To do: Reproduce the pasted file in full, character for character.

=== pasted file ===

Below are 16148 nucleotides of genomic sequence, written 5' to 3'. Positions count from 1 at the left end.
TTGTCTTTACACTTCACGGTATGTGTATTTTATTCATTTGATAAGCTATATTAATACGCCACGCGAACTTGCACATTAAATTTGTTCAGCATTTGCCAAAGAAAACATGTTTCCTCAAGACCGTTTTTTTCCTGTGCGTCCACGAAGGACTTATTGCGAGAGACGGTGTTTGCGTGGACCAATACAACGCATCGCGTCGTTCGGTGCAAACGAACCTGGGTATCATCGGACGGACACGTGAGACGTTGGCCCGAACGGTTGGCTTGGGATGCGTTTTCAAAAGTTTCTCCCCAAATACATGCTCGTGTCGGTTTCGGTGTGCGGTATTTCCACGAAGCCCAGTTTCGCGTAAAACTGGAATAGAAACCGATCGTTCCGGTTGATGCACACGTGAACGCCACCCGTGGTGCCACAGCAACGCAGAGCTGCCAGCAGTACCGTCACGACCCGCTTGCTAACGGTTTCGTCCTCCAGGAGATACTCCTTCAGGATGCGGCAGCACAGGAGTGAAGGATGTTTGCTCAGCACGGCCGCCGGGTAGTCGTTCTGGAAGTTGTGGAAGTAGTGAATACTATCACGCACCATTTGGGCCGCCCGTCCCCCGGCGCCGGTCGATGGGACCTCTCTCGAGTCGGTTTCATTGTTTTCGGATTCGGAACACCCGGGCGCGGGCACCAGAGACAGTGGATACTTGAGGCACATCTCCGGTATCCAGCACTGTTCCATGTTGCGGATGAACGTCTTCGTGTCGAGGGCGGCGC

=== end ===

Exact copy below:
Below are 16148 nucleotides of genomic sequence, written 5' to 3'. Positions count from 1 at the left end.
TTGTCTTTACACTTCACGGTATGTGTATTTTATTCATTTGATAAGCTATATTAATACGCCACGCGAACTTGCACATTAAATTTGTTCAGCATTTGCCAAAGAAAACATGTTTCCTCAAGACCGTTTTTTTCCTGTGCGTCCACGAAGGACTTATTGCGAGAGACGGTGTTTGCGTGGACCAATACAACGCATCGCGTCGTTCGGTGCAAACGAACCTGGGTATCATCGGACGGACACGTGAGACGTTGGCCCGAACGGTTGGCTTGGGATGCGTTTTCAAAAGTTTCTCCCCAAATACATGCTCGTGTCGGTTTCGGTGTGCGGTATTTCCACGAAGCCCAGTTTCGCGTAAAACTGGAATAGAAACCGATCGTTCCGGTTGATGCACACGTGAACGCCACCCGTGGTGCCACAGCAACGCAGAGCTGCCAGCAGTACCGTCACGACCCGCTTGCTAACGGTTTCGTCCTCCAGGAGATACTCCTTCAGGATGCGGCAGCACAGGAGTGAAGGATGTTTGCTCAGCACGGCCGCCGGGTAGTCGTTCTGGAAGTTGTGGAAGTAGTGAATACTATCACGCACCATTTGGGCCGCCCGTCCCCCGGCGCCGGTCGATGGGACCTCTCTCGAGTCGGTTTCATTGTTTTCGGATTCGGAACACCCGGGCGCGGGCACCAGAGACAGTGGATACTTGAGGCACATCTCCGGTATCCAGCACTGTTCCATGTTGCGGATGAACGTCTTCGTGTCGAGGGCGGCGC